V For Victory

 

 
Some associate it with Churchill
Probably he of greatest fame
To have the national sign 
Associated with his name.
Some think it originated
From the Second World War
But in all likelihood
It came from long long before.
 
Legend will have it as 
A sign of the archery trade 
Our gift to the world,
British Empire made.
'Twas at the Battle of Agincourt
On a bright sunny morn
So history will,have us know
The Victory sign was born:
 
For as the story goes 
Your Frenchie didn't linger
On catching  an English archer 
It was off with his bowstring fingers.
It wasn't the act of violence
Put our boys out of sorts, 
It was just that the enemy
Were such jolly bad sports.
 
So come the start of the battle,
And having heard the slicing rumour
Your old English marksman
Showed his sense of humour.
They!d stand straight in line 
To face the Frenchy there
And each of them in unison
Waved two fingers in the air,
 
While shouting out aloud
To hammer home the fact 
The arrows will be flying
'Cos our bow hands are all intact.
Be this just a legend
It really mattered not
For as a morale booster 
The V sign meant a lot.
 
Agincourt was a victory
The English stirring to the thrill,
The away side one
The home side nil.
From such a legendary start
Be it fiction or fact
We British gain much satisfaction 
From the two fingered act.
 
No matter what the situation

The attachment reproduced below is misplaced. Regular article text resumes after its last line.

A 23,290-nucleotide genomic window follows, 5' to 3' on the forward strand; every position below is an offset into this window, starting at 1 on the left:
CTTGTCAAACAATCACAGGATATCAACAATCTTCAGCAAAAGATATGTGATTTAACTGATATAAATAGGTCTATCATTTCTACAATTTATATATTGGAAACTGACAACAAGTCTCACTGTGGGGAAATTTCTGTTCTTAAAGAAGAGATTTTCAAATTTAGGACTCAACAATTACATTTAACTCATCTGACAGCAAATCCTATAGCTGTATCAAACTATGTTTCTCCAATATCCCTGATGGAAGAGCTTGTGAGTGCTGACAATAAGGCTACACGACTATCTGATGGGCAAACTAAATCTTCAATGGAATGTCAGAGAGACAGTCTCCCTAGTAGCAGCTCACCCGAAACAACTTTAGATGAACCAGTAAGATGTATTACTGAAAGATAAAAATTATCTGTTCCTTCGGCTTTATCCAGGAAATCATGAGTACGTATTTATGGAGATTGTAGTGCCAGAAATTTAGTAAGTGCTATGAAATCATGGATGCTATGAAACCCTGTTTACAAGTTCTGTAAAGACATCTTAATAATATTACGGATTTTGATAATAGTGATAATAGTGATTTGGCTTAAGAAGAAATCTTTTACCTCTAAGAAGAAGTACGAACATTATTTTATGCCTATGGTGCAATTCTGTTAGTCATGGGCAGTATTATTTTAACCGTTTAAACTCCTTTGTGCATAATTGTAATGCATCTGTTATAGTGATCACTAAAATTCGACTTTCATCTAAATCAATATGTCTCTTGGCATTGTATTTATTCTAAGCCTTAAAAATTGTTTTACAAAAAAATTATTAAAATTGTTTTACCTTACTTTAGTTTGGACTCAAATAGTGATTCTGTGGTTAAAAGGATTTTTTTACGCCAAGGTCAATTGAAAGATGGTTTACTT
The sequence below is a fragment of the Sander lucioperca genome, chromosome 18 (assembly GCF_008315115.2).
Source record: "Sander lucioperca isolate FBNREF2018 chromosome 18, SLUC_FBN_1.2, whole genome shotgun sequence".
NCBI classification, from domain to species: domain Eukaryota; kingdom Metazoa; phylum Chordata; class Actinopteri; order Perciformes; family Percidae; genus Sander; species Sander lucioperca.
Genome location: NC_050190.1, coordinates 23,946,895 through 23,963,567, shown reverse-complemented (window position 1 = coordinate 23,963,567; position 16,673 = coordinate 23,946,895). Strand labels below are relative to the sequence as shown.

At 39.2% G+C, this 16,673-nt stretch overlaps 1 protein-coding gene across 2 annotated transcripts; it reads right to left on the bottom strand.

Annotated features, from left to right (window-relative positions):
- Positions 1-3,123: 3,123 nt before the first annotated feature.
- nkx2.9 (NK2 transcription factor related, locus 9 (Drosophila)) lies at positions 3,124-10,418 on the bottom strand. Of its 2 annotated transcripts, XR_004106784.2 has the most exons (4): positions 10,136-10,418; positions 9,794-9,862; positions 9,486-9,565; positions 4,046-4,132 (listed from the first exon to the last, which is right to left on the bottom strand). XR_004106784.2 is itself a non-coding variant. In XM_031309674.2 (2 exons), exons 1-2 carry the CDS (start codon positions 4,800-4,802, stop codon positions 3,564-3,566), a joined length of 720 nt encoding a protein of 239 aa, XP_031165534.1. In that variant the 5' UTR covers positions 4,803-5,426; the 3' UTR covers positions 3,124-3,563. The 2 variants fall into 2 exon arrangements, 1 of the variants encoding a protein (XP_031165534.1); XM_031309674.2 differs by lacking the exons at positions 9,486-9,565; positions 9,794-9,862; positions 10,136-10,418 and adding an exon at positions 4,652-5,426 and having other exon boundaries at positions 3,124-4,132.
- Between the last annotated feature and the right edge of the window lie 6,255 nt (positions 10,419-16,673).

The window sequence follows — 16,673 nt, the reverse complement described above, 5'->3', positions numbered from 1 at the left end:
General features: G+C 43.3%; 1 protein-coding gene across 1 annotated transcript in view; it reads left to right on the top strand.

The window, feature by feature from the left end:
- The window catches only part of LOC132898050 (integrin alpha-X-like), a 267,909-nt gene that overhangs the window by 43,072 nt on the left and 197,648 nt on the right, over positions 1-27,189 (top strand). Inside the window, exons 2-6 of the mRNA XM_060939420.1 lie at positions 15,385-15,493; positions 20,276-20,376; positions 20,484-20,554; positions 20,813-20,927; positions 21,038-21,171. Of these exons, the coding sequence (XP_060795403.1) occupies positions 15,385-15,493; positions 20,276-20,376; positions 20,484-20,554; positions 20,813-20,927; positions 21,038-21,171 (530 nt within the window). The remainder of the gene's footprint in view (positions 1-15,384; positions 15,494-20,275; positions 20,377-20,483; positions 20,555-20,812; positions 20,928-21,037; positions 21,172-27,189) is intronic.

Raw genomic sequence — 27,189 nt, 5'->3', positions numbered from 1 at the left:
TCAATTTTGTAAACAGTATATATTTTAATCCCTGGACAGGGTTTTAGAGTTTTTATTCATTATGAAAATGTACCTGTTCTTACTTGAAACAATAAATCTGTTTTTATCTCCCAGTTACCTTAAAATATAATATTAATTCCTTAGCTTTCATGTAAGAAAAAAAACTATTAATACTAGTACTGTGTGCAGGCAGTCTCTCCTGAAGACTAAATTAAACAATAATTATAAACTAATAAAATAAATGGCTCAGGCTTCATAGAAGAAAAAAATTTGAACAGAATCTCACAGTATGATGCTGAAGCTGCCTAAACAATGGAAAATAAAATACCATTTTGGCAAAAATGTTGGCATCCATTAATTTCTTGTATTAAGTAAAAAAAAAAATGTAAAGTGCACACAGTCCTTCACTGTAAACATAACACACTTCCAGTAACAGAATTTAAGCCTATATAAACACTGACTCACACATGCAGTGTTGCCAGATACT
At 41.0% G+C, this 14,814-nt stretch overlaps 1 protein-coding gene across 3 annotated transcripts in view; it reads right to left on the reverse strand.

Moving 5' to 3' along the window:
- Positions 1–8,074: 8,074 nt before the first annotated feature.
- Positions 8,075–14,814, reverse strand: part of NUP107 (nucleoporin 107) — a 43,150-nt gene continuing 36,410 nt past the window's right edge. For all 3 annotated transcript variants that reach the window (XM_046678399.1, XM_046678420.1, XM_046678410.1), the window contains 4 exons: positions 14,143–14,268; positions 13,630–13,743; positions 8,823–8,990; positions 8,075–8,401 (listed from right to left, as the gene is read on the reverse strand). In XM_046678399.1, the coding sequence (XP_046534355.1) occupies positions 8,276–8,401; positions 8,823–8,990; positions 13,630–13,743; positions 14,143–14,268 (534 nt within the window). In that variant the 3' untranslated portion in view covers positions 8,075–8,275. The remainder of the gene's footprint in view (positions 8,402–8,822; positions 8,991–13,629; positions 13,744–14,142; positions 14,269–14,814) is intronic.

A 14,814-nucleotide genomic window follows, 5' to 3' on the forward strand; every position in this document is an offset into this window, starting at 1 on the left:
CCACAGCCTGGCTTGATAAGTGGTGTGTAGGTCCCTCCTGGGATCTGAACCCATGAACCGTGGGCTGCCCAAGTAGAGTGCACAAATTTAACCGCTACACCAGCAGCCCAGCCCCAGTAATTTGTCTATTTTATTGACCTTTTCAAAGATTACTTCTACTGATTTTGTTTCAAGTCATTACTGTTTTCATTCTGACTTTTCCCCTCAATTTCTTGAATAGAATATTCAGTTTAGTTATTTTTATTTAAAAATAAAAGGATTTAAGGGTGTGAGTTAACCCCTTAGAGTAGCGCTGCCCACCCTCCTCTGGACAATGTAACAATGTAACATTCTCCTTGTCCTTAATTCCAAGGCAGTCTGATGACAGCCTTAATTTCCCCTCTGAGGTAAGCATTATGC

Your average Brit is just fine
Still reacting to all stresses
With that beloved V sign.
You can sing your songs of glory, 
We Brits just don't care:
We show our readiness for battle
With two fingers in the air.
 
 
 
 
 

historyHumour

Dyspraxia ►

Comments

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terry ireland

Sun 13th Jul 2014 14:33

Thanks Daniel - of course really the "english " longbow men were Welsh.

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Ged the Poet

Sun 22nd Jun 2014 21:55

Hi Terry
An ode to the English bowmen and a history lesson for all. (History has shown the evolvement from the longbow to the Baker rifle and skirmishing tactics to the present day).
Wonderful humour entwined within your work.

I read your recent D-Day 2014 poem which is an elegant tribute and fortunately led me to this gem. Superb work.

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